‘It’s not N95 or bust’
Va. Tech researcher finds three-layer cloth masks are 74% effective at protecting mask wearers, others
With the protective face mask market growing to meet the demand of both the general public and first responders, it’s a challenge for consumers to choose the most effective mask to purchase to stay safe amid the COVID-19 pandemic.
Linsey Marr, the Charles P. Lunsford Professor of Civil and Environmental Engineering at Virginia Tech, might be able to help with that decision. She found through research — based on testing different materials — that a three-layer mask is 74% efficient in filtering out particulate matter, including the COVID-19 virus, protecting both the wearer and those with whom they may come into contact.
Regular cloth masks made from common fabrics including cotton and acrylic are about 40% effective at filtering out virus particles, according to her research.
“Masks were originally advertised for source control to reduce the amount of viruses … but it turns out that masks … offer similar protection to the wearer,” Marr says. “If it’s able to filter out 80% of what’s going outward from my mouth, it also filters out somewhere around 80% of what I would be breathing in from the air around me.”
Expanding beyond testing used to develop standards for N95 masks that can block 0.3-micron particles, Marr’s study was set up to represent conditions closer to a real-life experience of a mask wearer in the general public. The COVID-19 virus is about 0.1 microns in size, but “doesn’t come out of us naked,” Marr says, as it’s carried in larger respiratory droplets (aerosols) that contain salts and proteins. This means an aerosol could be up to 100,000 times larger in mass than the virus itself, leading Marr’s team to study particulate matter of up to 100 microns.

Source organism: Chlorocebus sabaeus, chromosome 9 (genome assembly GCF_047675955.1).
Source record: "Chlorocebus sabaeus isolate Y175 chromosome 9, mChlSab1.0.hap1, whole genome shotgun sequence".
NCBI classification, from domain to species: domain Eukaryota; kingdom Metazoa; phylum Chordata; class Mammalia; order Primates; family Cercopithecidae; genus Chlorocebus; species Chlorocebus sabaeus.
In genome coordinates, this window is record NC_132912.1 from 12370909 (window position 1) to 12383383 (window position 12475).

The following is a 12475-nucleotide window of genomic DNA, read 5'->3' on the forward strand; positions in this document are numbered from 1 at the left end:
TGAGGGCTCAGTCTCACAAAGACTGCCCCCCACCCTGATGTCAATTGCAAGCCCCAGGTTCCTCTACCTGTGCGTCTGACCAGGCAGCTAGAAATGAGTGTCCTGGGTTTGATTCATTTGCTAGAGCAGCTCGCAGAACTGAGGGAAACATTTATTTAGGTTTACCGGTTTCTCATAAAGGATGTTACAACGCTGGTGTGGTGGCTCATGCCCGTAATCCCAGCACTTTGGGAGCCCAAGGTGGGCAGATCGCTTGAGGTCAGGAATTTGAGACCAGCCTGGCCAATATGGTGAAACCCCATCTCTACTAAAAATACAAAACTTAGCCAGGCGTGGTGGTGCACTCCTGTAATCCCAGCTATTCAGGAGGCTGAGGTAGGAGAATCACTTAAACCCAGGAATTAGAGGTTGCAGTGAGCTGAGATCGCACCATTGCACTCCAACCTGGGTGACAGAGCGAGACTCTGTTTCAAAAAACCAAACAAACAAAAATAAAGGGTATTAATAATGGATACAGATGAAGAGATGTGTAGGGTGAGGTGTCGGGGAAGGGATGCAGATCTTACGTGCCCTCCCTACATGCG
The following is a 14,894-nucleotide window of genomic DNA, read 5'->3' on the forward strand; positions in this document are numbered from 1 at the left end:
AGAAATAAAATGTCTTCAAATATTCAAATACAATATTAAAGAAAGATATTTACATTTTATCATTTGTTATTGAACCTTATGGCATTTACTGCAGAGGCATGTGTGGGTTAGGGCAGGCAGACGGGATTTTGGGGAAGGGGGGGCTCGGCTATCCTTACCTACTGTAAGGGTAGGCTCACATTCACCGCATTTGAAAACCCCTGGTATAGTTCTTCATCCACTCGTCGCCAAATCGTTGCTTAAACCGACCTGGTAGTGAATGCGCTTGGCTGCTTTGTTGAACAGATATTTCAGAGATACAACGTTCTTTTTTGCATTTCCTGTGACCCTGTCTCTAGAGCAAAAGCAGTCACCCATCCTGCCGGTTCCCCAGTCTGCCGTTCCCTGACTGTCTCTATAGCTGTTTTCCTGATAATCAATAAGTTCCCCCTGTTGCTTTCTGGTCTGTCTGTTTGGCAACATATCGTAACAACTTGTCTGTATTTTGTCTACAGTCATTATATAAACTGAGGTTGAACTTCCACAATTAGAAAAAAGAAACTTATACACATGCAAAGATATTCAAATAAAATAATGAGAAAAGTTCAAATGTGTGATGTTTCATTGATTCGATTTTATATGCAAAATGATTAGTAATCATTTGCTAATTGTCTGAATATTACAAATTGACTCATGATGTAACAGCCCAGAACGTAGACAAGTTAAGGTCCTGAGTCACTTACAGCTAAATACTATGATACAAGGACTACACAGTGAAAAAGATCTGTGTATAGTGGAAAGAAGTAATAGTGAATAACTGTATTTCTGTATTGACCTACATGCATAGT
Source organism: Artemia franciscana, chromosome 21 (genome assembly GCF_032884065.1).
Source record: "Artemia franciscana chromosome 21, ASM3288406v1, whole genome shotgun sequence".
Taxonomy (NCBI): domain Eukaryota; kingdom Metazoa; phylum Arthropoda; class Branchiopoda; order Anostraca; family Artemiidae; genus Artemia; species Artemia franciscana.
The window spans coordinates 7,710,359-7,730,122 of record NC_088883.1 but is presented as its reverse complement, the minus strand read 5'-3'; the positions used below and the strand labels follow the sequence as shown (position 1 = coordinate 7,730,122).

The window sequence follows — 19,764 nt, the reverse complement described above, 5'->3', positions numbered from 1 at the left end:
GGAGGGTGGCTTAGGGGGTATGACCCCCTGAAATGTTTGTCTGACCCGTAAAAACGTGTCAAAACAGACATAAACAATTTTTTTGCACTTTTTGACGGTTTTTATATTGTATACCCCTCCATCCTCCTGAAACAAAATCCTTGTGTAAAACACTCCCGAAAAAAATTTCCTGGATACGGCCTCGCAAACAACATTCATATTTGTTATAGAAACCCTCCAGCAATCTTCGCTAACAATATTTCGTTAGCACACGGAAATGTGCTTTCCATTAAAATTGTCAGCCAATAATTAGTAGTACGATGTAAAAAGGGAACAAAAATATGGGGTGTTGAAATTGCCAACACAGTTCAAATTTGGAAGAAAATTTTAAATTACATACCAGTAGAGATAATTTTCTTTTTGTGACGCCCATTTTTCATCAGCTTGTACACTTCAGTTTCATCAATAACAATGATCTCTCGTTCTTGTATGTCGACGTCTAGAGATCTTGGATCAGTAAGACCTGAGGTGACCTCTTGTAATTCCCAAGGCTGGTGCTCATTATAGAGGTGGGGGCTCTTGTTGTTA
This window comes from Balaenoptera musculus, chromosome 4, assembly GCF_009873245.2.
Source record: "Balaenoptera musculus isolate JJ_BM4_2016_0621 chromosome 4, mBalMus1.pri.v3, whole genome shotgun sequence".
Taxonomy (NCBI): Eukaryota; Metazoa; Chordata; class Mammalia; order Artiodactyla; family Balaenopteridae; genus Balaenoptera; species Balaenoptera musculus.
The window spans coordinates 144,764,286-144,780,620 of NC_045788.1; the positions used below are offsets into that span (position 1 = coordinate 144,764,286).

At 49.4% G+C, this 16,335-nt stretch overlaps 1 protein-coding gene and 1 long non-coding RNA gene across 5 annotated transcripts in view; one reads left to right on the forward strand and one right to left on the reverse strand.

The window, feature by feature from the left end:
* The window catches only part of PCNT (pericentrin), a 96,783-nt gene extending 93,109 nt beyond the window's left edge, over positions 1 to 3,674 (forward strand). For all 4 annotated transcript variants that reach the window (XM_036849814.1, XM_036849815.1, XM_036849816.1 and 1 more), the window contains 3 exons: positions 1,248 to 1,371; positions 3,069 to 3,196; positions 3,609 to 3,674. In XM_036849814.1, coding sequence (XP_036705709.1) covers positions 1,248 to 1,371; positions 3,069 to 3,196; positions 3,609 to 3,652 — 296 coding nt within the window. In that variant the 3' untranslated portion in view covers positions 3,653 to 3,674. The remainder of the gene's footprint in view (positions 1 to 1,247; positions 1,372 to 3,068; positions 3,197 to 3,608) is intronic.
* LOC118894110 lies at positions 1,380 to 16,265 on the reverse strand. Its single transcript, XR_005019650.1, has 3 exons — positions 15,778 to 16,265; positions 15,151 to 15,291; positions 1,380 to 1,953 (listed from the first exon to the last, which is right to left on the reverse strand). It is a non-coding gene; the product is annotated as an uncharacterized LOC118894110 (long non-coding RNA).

To test inward (protecting the wearer) and outward (protecting others) efficacy, Marr’s team mounted two mannequins on opposite sides of a chamber to mimic people talking closely. A medical nebulizer generated droplets from the exhaling mannequin’s mouth while a vacuum line pulled air containing emitted particles to the inhaling mannequin.
Materials tested included bandanas, thin cotton, thin acrylic, microfiber, vacuum bags; coffee filters, a MERV 14 filter and cotton.
Based on the findings from her study, Marr suggests using a three-layer mask with a structured outside layer that can fit close to the face with a wire over the nose bridge, a middle layer with filter material as well as a layer to protect the filter itself.
“It’s not N95 or bust,” Marr says of her findings. “Cloth masks fall somewhere in between. They do help reduce the amount of virus that’s going to be in the air and reduce the amount that the wearer breathes in. And really anything we can do to reduce that is going to be helpful.”
Of the tested materials, the vacuum bag performed best, with an outward protection efficiency and inward protection efficiency measured at greater than 50% and 75% respectively for particles 0.5 microns or larger.
“No one intervention is 100% effective,” Marr says. “Distancing helps. Masks help. Ventilation helps. Hand washing helps. Maybe each of those things only helps 50%, but when you combine them all together you’ve got a greater than 90% risk reduction.”
Marr’s official mask-making recommendation? “Make it three layers, with a soft, flexible, tightly woven fabric layer up against the mouth; a layer made of material designed to filter particles, like a vacuum bag or MERV 14 filter; and finally, another soft and tightly woven outer layer of fabric. The face covering should fit snugly against the wearer’s face with no gaps that could affect its performance.”